Becoming Frederick Douglass/ Walking the dog Theater/Space 360, Hudson
A HANDSOME BLACK MAN steps behind the lectern and begins to speak with perfect diction, rolling out his rich baritone in a formal, carefully crafted manner.
Twenty-tenners are accustomed to it. We have merely to attend a college class or turn on our television sets to find smart, educated blacks doing the business of the nation. We take it for granted.
But, in the mid-nineteenth century, how astonishing, electric, and thrilling it must have been to hear Frederick Douglass tell his story, advocate for abolition of slavery, even make the case for equality for women! He dared castigate Christians for their slave-holding hypocrisy. He dared face white-supremacist contempt, hatred, greed, and willingness to whip his kind to a bloody pulp or string him up by a short rope. He dared display his intellect before ignorant masses convinced that he could not possibly have any.
It is the magnitude of the forces lined up against Frederick Douglass that is missing from this theater piece. It is excellent to hear his words, but unless the drama delivers the emotional reality of their historical context, it is difficult to experience Douglass’ achievement from this evening alone. To do so would probably require dialogue and a larger cast. The audience’s knowing it intellectually is not enough.
That said, one is left with many moving, satisfying moments in “Becoming Frederick Douglass.”
Actor Phil Darius Wallace is well equipped for this role. The size and beauty of his voice, singing as well as speaking, is a huge asset. It can move from the formalities of the lectern to sounds careening all over a hip-hopper’s pitch-spectrum. It can offer “Swing Low, Sweet Chariot” à la Fischer-Dieskau or dredge up horror and empathy by putting the same spiritual in the mouth of a desperate, laboring slave.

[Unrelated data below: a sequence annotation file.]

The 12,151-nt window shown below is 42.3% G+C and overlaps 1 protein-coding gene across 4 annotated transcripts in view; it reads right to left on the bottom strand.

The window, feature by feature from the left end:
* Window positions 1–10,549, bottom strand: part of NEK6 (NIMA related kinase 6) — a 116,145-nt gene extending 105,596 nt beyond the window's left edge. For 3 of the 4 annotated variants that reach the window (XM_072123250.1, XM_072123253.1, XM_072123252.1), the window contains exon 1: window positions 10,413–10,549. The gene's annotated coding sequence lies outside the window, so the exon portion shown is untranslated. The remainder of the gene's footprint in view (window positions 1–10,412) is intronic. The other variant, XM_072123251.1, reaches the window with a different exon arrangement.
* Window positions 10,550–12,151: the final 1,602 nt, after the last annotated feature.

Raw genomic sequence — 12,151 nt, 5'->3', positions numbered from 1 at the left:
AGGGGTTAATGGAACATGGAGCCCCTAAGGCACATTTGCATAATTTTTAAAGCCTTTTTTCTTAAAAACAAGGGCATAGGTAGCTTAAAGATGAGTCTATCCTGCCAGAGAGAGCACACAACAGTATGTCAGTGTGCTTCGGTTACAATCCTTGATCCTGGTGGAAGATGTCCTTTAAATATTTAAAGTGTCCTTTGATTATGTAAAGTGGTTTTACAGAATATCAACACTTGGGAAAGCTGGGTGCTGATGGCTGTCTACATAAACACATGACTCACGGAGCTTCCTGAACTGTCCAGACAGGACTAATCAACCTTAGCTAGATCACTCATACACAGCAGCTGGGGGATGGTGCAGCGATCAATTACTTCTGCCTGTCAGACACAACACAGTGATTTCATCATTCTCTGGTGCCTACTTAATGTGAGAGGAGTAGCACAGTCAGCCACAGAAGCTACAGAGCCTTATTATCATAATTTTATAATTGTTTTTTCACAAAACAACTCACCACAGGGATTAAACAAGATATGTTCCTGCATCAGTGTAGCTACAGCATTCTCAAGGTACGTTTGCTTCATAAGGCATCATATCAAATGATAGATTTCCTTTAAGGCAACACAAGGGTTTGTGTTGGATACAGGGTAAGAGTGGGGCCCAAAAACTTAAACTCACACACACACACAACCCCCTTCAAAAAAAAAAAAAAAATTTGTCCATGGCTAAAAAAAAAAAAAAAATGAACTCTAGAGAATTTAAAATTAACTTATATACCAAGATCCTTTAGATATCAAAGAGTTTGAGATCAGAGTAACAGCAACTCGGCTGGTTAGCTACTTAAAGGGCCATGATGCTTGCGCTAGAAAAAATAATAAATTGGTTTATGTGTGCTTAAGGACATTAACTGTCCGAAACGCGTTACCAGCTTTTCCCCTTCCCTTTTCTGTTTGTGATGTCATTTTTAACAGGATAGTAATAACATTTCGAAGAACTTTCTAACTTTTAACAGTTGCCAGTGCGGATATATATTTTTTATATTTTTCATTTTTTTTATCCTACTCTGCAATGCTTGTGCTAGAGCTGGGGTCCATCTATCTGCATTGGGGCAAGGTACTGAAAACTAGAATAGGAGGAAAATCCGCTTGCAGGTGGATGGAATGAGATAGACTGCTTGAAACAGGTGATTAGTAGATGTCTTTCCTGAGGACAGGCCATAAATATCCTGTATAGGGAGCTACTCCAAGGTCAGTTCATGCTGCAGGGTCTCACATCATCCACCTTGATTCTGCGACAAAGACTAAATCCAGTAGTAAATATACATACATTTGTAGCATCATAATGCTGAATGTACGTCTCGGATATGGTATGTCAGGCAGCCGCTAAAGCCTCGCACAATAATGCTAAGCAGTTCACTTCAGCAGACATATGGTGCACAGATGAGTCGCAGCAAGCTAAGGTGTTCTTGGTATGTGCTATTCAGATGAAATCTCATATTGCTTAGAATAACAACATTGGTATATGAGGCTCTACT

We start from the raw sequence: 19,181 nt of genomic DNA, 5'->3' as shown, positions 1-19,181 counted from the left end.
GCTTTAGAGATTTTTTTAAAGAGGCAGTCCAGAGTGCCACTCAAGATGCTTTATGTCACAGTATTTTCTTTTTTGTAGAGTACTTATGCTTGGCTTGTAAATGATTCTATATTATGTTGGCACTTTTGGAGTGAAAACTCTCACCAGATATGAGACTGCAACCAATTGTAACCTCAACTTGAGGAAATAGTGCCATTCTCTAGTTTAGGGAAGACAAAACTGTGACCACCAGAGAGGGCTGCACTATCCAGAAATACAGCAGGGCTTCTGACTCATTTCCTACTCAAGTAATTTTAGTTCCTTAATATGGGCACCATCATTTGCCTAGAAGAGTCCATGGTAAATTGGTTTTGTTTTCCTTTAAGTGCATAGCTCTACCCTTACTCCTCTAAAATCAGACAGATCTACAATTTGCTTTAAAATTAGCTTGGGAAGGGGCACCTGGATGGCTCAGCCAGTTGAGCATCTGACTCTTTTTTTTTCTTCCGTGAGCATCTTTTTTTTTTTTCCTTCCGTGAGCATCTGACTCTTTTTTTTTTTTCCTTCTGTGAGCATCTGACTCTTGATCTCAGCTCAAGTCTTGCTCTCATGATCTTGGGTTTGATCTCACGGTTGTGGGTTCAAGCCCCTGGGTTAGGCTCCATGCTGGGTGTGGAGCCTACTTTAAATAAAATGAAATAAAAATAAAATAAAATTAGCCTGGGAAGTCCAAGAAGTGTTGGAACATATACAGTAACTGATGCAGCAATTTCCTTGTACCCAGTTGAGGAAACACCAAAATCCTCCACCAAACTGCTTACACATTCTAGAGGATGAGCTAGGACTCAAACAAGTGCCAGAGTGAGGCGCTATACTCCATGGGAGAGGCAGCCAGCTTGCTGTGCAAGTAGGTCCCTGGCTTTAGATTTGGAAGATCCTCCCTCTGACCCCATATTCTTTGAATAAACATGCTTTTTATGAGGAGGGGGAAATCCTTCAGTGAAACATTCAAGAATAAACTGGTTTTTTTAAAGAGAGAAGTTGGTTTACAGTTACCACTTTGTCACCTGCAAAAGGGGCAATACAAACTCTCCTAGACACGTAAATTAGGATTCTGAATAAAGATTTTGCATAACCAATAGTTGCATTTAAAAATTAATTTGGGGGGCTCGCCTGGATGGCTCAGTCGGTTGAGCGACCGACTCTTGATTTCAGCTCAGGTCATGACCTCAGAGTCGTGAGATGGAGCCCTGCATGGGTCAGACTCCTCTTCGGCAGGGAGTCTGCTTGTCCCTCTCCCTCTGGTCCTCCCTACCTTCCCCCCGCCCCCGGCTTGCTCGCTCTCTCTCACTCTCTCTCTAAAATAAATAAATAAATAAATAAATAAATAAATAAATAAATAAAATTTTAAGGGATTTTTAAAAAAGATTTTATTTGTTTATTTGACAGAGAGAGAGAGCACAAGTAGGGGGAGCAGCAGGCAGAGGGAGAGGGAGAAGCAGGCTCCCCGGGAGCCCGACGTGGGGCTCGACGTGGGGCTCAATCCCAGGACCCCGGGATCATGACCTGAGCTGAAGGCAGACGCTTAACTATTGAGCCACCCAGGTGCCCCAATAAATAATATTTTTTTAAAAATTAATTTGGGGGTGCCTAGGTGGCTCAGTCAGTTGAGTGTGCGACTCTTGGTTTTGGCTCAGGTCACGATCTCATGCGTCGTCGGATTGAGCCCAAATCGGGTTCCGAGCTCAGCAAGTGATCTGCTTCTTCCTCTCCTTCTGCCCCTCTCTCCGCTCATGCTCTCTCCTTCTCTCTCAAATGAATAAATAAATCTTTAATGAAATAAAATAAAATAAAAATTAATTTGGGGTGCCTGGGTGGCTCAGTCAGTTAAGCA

Director Melania Levitsky has interspersed the words with some of the most beautiful and moving songs from the legacy of spirituals; besides “Swing Low,” there is “Wade in the Water,” “Sometime I Feel Like a Motherless Child,” and “Steal Away.” Along with those, there is tasty piano incidental music and arrangements by John McDowell and vocals by Denise Lock. These recorded segments could be louder in order to match Wallace’s big baritone, but the material is effective.
Levitsky’s general approach is to keep Wallace in direct connection with his audience at all times with bold eye-contact, touch, invitations to share the stage, and even a snatching of a program from some hands in the front row.
When Wallace asked the audience to join hands, however, I thought, “No, please, not the kumba-ya cliché!” Despite my cynicism, eye-moisture accumulated, and I surrendered to the pleasure of the human circle.
Grace Fay celebrated her Walking-the-dog lighting debut with smooth simplicity, and it will be good to see more of her when (one assumes) the company’s regular lighting designer is unavailable.
The performance is short; but the evening’s words offer lots of opportunities to notice how much 19th-century-style ignorance and evil remains with us. Our willingness to defy fact, logic and human brother/sisterhood in order to accumulate wealth or feed our favorite mythology is still around, though it is somewhat less dangerous these days to speak against it — that is, unless you are a publisher of cartoons or a famous novelist or a filmmaker.
Becoming Frederick Douglass runs at Space 360 in Hudson through December 19th. To reserve seats, telephone 800 838-3006 or go on line at www.brownpapertickets.com.